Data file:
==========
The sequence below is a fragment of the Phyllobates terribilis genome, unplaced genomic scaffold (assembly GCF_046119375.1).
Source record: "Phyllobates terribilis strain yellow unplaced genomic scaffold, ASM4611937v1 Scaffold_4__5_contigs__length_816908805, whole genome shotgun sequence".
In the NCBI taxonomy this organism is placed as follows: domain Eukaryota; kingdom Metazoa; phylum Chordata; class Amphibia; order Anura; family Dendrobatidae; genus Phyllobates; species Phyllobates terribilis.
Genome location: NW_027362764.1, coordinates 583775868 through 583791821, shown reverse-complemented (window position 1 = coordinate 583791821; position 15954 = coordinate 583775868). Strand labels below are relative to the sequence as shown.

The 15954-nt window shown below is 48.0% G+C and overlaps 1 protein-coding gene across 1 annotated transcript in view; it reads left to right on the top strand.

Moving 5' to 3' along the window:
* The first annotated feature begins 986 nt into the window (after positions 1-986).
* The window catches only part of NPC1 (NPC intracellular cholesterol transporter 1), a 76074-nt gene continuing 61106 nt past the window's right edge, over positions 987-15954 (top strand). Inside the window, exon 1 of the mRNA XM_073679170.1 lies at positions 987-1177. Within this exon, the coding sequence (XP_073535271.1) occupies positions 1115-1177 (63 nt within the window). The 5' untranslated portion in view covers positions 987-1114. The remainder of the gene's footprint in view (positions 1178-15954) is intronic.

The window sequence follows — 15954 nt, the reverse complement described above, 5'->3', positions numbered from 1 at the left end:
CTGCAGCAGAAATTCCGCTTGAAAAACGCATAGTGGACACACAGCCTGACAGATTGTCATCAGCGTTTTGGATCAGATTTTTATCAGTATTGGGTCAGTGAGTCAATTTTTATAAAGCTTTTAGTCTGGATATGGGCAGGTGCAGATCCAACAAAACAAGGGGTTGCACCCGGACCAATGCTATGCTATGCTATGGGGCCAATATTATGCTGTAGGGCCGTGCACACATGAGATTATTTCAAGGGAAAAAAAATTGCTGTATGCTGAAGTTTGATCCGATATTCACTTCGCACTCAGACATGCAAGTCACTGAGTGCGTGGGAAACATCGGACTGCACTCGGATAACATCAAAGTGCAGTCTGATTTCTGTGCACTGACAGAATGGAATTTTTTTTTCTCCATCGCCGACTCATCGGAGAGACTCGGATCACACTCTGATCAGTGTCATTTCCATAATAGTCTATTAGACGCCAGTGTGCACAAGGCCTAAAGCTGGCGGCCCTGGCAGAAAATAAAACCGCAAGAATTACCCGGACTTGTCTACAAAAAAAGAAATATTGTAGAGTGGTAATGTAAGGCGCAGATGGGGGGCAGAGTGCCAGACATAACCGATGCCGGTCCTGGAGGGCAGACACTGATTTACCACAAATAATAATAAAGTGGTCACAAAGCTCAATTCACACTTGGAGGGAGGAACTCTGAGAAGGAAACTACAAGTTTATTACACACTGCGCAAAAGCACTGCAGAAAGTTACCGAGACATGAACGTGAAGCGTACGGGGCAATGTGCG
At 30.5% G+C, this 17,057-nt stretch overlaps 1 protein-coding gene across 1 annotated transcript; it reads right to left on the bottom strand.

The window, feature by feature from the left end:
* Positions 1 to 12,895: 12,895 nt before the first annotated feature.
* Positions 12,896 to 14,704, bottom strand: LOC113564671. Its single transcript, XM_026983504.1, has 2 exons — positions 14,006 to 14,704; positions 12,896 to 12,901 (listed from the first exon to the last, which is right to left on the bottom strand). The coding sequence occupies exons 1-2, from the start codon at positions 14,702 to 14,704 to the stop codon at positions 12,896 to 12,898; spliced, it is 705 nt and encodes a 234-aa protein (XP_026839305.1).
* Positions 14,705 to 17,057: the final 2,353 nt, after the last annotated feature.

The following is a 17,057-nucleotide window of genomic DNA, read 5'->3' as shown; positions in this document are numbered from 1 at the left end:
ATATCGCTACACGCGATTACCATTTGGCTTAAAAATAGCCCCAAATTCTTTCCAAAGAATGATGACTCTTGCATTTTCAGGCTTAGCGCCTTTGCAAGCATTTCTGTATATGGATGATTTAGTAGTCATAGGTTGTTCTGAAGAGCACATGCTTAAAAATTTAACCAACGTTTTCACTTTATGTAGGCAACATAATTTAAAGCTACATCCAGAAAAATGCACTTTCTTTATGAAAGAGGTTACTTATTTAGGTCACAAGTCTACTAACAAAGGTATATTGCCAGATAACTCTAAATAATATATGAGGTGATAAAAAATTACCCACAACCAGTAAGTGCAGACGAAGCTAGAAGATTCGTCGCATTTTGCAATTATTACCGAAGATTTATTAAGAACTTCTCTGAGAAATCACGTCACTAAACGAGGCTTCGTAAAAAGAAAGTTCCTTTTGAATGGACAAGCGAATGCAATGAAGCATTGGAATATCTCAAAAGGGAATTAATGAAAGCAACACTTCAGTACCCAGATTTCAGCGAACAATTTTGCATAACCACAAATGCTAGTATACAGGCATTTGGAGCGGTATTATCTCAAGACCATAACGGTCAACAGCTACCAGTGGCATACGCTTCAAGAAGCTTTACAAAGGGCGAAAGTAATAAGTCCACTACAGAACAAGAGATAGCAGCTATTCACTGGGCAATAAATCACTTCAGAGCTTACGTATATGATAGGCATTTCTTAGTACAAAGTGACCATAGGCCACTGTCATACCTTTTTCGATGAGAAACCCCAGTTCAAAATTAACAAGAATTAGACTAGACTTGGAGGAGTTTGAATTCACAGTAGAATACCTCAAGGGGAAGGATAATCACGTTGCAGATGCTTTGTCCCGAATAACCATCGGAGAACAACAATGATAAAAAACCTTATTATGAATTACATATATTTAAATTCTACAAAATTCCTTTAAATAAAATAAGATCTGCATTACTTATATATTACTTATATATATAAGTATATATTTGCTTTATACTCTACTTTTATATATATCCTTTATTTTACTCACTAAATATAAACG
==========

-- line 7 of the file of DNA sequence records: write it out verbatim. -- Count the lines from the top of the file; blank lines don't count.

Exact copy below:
* The first annotated feature begins 986 nt into the window (after positions 1-986).